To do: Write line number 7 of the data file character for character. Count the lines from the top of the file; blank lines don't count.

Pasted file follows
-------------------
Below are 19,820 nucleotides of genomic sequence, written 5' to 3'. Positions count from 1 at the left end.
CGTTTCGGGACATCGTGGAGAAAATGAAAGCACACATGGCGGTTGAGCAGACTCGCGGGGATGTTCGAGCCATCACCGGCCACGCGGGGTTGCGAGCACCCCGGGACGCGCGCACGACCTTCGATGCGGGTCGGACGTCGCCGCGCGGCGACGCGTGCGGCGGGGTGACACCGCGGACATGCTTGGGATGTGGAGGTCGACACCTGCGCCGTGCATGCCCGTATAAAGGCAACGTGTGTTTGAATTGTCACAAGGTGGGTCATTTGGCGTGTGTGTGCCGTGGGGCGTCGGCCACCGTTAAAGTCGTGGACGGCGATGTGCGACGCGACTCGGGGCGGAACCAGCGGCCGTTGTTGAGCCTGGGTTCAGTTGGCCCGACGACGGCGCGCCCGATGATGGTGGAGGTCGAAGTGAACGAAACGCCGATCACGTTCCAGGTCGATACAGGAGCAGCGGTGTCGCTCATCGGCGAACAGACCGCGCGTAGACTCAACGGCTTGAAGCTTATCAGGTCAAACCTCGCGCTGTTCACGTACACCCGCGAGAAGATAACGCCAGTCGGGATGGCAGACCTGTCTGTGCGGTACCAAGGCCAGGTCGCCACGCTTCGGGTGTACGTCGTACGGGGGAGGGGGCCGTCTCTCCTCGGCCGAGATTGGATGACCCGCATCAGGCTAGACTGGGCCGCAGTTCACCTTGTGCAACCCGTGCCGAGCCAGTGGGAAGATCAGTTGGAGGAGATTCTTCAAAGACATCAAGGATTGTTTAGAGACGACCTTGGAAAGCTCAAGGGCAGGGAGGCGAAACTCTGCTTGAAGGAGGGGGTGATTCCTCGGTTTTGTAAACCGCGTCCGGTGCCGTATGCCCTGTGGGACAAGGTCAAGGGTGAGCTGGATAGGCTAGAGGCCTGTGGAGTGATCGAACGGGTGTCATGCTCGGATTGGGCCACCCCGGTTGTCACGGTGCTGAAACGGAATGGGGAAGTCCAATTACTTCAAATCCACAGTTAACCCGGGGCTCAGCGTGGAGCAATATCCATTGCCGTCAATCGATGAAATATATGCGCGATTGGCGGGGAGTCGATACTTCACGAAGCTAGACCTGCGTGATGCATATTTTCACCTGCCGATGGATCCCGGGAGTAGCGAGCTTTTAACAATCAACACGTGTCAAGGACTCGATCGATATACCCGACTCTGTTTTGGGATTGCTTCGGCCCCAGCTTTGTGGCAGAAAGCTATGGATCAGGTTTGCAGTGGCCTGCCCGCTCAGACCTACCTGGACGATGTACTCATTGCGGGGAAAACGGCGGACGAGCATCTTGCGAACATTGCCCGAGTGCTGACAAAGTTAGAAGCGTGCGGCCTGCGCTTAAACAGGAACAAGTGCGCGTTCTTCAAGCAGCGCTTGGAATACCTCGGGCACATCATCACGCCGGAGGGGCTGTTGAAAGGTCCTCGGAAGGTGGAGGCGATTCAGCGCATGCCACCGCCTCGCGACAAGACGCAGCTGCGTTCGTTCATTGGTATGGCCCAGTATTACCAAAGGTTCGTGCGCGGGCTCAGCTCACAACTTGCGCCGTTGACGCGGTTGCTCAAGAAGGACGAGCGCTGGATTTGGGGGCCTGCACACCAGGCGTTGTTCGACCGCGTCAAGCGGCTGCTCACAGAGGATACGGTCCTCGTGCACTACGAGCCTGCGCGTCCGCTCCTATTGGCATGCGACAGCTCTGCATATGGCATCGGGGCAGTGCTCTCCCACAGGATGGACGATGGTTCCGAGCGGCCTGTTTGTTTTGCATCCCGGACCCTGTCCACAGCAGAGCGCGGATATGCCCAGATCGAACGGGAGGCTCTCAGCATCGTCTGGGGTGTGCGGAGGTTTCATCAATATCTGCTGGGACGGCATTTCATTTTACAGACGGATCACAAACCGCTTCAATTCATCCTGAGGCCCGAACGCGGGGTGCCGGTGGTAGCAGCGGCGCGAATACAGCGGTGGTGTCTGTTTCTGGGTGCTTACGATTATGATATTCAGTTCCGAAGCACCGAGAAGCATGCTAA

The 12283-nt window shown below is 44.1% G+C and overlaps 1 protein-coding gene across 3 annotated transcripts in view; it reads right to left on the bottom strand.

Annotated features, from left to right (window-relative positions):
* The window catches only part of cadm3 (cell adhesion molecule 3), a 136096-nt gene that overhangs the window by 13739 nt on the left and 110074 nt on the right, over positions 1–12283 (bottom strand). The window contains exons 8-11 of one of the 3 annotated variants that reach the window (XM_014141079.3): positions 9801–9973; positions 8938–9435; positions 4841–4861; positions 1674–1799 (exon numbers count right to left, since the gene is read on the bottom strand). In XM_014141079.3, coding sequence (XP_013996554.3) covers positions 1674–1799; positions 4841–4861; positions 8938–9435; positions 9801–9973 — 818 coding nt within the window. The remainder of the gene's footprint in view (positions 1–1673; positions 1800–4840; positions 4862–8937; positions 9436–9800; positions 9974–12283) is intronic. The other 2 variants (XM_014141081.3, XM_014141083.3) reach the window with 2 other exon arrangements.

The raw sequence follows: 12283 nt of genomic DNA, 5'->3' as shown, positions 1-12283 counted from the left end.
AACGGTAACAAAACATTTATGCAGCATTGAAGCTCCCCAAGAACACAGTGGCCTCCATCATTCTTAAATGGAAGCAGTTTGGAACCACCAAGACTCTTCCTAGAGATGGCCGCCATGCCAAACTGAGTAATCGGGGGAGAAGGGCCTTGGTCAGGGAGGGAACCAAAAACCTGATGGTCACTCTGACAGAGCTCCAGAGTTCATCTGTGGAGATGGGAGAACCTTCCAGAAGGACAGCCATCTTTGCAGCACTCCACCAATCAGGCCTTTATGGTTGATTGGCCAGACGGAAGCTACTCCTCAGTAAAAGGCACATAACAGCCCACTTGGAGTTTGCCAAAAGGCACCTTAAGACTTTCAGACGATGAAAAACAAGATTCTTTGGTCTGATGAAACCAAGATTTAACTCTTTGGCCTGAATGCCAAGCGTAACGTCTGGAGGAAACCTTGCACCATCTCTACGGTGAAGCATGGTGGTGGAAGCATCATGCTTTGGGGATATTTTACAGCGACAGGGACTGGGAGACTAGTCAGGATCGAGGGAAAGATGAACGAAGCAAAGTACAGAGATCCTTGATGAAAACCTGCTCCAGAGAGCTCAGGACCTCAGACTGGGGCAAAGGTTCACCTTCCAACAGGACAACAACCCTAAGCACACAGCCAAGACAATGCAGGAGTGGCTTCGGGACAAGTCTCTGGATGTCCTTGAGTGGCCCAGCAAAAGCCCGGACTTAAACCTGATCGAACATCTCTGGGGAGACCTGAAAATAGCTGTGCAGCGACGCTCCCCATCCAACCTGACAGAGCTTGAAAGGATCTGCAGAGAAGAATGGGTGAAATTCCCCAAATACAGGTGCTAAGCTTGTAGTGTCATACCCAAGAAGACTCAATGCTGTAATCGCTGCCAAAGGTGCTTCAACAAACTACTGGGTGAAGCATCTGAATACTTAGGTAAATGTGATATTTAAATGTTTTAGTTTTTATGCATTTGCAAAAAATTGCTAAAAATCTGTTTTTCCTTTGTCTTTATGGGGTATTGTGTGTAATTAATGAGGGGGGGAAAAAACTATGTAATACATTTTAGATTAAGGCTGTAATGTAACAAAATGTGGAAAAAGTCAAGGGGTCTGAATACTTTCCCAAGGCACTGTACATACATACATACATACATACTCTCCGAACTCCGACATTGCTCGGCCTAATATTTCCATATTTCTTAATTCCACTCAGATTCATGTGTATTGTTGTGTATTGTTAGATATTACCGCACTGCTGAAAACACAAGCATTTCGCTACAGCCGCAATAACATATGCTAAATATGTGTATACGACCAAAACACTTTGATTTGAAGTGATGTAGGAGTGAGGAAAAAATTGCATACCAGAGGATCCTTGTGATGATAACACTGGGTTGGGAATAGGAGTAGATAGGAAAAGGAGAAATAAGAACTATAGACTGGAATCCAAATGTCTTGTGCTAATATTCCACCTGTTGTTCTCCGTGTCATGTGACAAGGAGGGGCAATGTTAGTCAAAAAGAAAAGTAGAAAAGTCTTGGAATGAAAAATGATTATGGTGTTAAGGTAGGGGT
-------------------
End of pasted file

AACGGTAACAAAACATTTATGCAGCATTGAAGCTCCCCAAGAACACAGTGGCCTCCATCATTCTTAAATGGAAGCAGTTTGGAACCACCAAGACTCTTCCTAGAGATGGCCGCCATGCCAAACTGAGTAATCGGGGGAGAAGGGCCTTGGTCAGGGAGGGAACCAAAAACCTGATGGTCACTCTGACAGAGCTCCAGAGTTCATCTGTGGAGATGGGAGAACCTTCCAGAAGGACAGCCATCTTTGCAGCACTCCACCAATCAGGCCTTTATGGTTGATTGGCCAGACGGAAGCTACTCCTCAGTAAAAGGCACATAACAGCCCACTTGGAGTTTGCCAAAAGGCACCTTAAGACTTTCAGACGATGAAAAACAAGATTCTTTGGTCTGATGAAACCAAGATTTAACTCTTTGGCCTGAATGCCAAGCGTAACGTCTGGAGGAAACCTTGCACCATCTCTACGGTGAAGCATGGTGGTGGAAGCATCATGCTTTGGGGATATTTTACAGCGACAGGGACTGGGAGACTAGTCAGGATCGAGGGAAAGATGAACGAAGCAAAGTACAGAGATCCTTGATGAAAACCTGCTCCAGAGAGCTCAGGACCTCAGACTGGGGCAAAGGTTCACCTTCCAACAGGACAACAACCCTAAGCACACAGCCAAGACAATGCAGGAGTGGCTTCGGGACAAGTCTCTGGATGTCCTTGAGTGGCCCAGCAAAAGCCCGGACTTAAACCTGATCGAACATCTCTGGGGAGACCTGAAAATAGCTGTGCAGCGACGCTCCCCATCCAACCTGACAGAGCTTGAAAGGATCTGCAGAGAAGAATGGGTGAAATTCCCCAAATACAGGTGCTAAGCTTGTAGTGTCATACCCAAGAAGACTCAATGCTGTAATCGCTGCCAAAGGTGCTTCAACAAACTACTGGGTGAAGCATCTGAATACTTAGGTAAATGTGATATTTAAATGTTTTAGTTTTTATGCATTTGCAAAAAATTGCTAAAAATCTGTTTTTCCTTTGTCTTTATGGGGTATTGTGTGTAATTAATGAGGGGGGGAAAAAACTATGTAATACATTTTAGATTAAGGCTGTAATGTAACAAAATGTGGAAAAAGTCAAGGGGTCTGAATACTTTCCCAAGGCACTGTACATACATACATACATACATACTCTCCGAACTCCGACATTGCTCGGCCTAATATTTCCATATTTCTTAATTCCACTCAGATTCATGTGTATTGTTGTGTATTGTTAGATATTACCGCACTGCTGAAAACACAAGCATTTCGCTACAGCCGCAATAACATATGCTAAATATGTGTATACGACCAAAACACTTTGATTTGAAGTGATGTAGGAGTGAGGAAAAAATTGCATACCAGAGGATCCTTGTGATGATAACACTGGGTTGGGAATAGGAGTAGATAGGAAAAGGAGAAATAAGAACTATAGACTGGAATCCAAATGTCTTGTGCTAATATTCCACCTGTTGTTCTCCGTGTCATGTGACAAGGAGGGGCAATGTTAGTCAAAAAGAAAAGTAGAAAAGTCTTGGAATGAAAAATGATTATGGTGTTAAGGTAGGGGT